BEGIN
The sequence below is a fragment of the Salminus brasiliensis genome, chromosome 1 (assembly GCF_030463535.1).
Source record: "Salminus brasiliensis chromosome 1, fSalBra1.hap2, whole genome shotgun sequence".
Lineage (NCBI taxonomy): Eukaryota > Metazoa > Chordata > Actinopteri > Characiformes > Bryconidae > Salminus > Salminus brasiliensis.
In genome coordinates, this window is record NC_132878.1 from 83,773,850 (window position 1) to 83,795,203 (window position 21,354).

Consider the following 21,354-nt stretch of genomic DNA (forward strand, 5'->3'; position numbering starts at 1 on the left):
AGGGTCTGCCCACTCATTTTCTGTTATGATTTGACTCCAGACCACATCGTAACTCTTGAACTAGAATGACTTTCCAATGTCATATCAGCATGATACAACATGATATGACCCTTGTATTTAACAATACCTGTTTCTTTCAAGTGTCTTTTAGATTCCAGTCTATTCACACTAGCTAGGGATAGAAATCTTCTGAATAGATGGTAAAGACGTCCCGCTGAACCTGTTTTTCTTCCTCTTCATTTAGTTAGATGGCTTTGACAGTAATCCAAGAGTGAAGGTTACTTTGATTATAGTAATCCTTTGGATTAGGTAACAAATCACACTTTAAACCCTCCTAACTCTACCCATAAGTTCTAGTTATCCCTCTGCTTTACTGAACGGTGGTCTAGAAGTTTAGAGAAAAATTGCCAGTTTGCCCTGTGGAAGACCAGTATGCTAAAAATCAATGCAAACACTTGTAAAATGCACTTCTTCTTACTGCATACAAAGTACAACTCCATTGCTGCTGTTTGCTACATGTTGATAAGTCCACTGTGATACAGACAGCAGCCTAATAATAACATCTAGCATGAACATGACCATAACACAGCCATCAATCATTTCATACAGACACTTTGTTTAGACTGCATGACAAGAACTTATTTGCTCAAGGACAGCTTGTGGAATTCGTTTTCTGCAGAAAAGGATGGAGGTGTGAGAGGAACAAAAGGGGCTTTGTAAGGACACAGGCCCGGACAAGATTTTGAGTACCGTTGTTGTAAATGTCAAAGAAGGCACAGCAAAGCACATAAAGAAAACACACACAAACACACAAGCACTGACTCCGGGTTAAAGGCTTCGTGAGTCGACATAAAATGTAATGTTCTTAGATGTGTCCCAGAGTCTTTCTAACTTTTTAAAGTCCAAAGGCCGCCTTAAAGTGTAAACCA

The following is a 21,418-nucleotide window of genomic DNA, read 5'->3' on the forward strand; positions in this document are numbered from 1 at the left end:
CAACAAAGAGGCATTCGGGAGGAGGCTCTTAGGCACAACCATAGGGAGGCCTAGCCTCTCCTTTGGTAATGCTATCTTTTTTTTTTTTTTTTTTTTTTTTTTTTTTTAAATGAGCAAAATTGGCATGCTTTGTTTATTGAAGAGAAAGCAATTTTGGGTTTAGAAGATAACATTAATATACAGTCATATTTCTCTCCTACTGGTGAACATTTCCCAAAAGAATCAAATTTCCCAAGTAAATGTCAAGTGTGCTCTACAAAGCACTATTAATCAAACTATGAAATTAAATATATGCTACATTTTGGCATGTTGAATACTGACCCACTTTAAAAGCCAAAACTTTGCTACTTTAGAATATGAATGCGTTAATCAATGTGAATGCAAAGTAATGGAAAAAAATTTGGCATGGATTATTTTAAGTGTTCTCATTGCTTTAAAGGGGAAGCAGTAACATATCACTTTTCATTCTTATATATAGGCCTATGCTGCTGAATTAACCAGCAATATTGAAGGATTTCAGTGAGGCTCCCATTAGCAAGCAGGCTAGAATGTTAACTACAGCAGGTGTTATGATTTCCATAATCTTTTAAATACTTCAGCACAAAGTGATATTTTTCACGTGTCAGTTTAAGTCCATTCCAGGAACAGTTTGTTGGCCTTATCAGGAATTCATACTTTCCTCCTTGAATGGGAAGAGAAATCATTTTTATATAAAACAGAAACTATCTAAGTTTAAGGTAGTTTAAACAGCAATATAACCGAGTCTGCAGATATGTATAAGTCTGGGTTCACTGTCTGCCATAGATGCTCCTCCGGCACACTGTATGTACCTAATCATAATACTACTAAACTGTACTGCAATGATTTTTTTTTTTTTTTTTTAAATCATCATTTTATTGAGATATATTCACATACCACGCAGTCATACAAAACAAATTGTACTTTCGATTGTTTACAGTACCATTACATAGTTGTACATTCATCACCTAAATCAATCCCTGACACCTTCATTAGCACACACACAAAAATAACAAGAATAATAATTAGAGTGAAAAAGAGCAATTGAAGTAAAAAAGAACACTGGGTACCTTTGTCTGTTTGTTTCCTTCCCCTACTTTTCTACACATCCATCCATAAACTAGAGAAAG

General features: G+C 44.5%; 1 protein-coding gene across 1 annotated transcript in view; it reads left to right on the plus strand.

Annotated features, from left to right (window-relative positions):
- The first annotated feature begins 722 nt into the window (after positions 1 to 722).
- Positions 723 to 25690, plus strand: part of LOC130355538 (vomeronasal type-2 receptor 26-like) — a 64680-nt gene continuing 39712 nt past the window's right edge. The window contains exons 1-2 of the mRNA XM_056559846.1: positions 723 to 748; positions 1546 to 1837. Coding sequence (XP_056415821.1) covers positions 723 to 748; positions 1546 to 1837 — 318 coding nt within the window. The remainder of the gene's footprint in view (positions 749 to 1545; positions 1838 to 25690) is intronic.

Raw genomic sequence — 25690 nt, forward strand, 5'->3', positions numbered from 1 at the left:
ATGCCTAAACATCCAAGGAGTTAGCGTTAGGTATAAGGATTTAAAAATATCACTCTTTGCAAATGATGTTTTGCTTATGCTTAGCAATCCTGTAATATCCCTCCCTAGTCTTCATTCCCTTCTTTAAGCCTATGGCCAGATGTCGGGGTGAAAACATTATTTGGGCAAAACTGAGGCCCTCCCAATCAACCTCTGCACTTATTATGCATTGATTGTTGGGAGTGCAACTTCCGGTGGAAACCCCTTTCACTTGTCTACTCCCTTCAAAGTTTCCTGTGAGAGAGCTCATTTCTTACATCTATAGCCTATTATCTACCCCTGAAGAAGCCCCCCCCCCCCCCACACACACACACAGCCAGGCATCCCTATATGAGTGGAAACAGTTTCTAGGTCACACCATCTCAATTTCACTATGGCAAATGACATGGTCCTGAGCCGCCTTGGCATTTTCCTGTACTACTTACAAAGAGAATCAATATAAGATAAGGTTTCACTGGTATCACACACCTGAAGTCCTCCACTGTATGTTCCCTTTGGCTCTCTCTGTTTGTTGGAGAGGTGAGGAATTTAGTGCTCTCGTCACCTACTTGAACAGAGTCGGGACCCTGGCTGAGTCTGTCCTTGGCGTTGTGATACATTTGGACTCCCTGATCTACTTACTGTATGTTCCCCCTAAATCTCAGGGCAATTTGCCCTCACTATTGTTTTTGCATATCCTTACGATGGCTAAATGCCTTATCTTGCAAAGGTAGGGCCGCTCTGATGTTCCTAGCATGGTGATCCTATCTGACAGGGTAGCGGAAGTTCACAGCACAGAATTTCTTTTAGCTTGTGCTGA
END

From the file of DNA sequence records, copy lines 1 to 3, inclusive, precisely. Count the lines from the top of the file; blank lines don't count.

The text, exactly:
The sequence below is a fragment of the Salminus brasiliensis genome, chromosome 1 (assembly GCF_030463535.1).
Source record: "Salminus brasiliensis chromosome 1, fSalBra1.hap2, whole genome shotgun sequence".
Lineage (NCBI taxonomy): Eukaryota > Metazoa > Chordata > Actinopteri > Characiformes > Bryconidae > Salminus > Salminus brasiliensis.